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Rue Loring

Chief Medical Officer

Areas of Interest
surgical critical care, trauma, trauma system development, quality, patient safety, and clinical and operational effectiveness


Dr. Loring W. Rue received his medical degree in 1983 at University of Virginia School of Medicine and went on to complete his postdoctoral training in general surgery at the University of Alabama at Birmingham Medical Center. Dr. Rue served as a staff surgeon in the U.S. Army Medical Corps at the Institute of Surgical Research at Fort Sam Houston, Texas, and was a burn team leader during the 1991 Gulf War.

In 1992 Dr. Rue joined the faculty of the Department of Surgery. He served as the director of the Division of Acute Care Surgery for 19 years before stepping down in 2014. In 1999 he founded, and continues to direct, the Center for Injury Sciences at UAB, which spearheads the department’s research and education missions in the field of trauma. He holds secondary appointments in the Department of Anesthesiology, the School of Public Health, and the School of Engineering.

He has held several leadership positions in the past, including assistant chief of staff and interim chief of staff for UAB Hospital, as well as senior associate dean for clinical affairs in the UAB School of Medicine and vice chair for clinical affairs in the Department of Surgery. Additionally, he chaired the UAB Health System OR Executive Management Committee from 2005 to 2014. In 2013, Dr. Rue was appointed as the UAB Health System senior vice president for quality, patient safety and clinical effectiveness. The following year, he was named the first chief medical officer for the UAB Health System.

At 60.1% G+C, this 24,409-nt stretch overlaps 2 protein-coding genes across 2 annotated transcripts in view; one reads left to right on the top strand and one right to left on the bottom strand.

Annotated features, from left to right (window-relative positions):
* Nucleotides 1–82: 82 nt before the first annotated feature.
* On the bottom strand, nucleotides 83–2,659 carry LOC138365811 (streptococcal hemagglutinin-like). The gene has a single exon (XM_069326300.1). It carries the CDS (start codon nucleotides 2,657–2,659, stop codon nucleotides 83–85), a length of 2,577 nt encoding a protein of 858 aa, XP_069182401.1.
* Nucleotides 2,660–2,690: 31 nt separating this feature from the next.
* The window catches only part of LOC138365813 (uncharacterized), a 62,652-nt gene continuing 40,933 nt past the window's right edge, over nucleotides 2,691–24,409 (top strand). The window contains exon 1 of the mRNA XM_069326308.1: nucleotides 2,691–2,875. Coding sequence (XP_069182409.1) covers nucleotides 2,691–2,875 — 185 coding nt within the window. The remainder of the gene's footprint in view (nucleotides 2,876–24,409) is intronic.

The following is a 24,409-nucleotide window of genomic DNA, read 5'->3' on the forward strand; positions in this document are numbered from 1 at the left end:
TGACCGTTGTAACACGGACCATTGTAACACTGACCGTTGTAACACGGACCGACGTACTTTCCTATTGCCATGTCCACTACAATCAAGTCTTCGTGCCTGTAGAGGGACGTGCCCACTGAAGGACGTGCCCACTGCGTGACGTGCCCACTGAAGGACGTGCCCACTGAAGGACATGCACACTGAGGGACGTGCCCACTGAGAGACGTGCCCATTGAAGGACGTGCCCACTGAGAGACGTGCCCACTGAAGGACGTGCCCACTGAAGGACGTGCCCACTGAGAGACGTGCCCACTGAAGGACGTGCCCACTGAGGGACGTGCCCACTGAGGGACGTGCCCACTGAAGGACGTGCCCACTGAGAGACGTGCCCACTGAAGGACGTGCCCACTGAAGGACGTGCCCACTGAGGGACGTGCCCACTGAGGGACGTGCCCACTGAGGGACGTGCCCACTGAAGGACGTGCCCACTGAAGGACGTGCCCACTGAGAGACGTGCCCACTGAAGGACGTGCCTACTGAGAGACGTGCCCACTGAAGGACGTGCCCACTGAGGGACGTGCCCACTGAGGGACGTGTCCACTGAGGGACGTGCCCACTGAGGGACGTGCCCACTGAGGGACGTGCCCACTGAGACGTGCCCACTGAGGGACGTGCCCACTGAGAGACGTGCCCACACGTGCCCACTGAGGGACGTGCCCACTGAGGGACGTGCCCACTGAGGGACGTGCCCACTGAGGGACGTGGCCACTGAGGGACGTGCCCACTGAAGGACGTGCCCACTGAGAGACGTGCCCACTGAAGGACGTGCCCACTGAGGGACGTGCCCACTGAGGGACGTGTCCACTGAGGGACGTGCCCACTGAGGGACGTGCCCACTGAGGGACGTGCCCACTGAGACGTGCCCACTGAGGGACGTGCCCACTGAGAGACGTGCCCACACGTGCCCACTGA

Selected Publications

Weinberg JA, George RL, Griffin RL, Stewart AH, Reiff DA, Kerby JD, Melton SM, Rue LW III. Closing the open abdomen: improved success with Wittmann Patch staged abdominal closure. J of Trauma, 65:345-348, 2008 Aug.

McGwin G, Nunn AM, Mann JC, Griffin R, Davis GG, MacLennan PA, Kerby JD, Acker JE, Rue LW. Reassessment of the tri-modal mortality distribution in the presence of a regional trauma system. J Trauma, 66(2):526-30, 2009 Feb.

Snyder CW*, Weinberg JA, McGwin G, Melton SM, George RL, Reiff DA, Cross JM, Hubbard-Brown J, Rue LW. The relationship of blood product ratio to mortality: survival benefit or survival bias? J Trauma, 66(2):358-62, discussion 362-4, 2009 Feb.

Weinberg JA, McGwin G Jr, Vandromme MJ*, Marques MB, Melton SM, Reiff DA, Kerby JD, Rue LW. Duration of red blood cell storage influences mortality after trauma. J Trauma. 69(6):1427-31; discussion 1431-2. 2010 Dec.

Heslin MJ, Taylor B, Hawn MT, Davies JE, Heslin RT, Mims AH, Morgan JE, Rabun RL, Smedley WA, Morris MS, Reiff DA, McGwin G, Bland KI, Rue LW. A 100% departmental mortality review improves observed-to-expected mortality ratios and University HealthSystem Consortium rankings. J Am Coll Surg, 218(4):554-62. 2014 Apr.

Griffin R, MacLennan P, Rue LW III, McGwin Jr. G. The association between usual sleep duration and occupational injury. Am J Ind Med. In Press.

Reiff D, Shoultz T, Griffin RL, Taylor B, Rue LW. Use of a Bundle Checklist combined with Physician Confirmation Reduces Risk of Nosocomial Complications and Death in Trauma Patients Compared to Documented Checklist Use Alone. Annals of Surgery, In Press.


Medical School
University of Virginia

University of Alabama at Birmingham
General Surgery

University of Alabama at Birmingham
General Surgery


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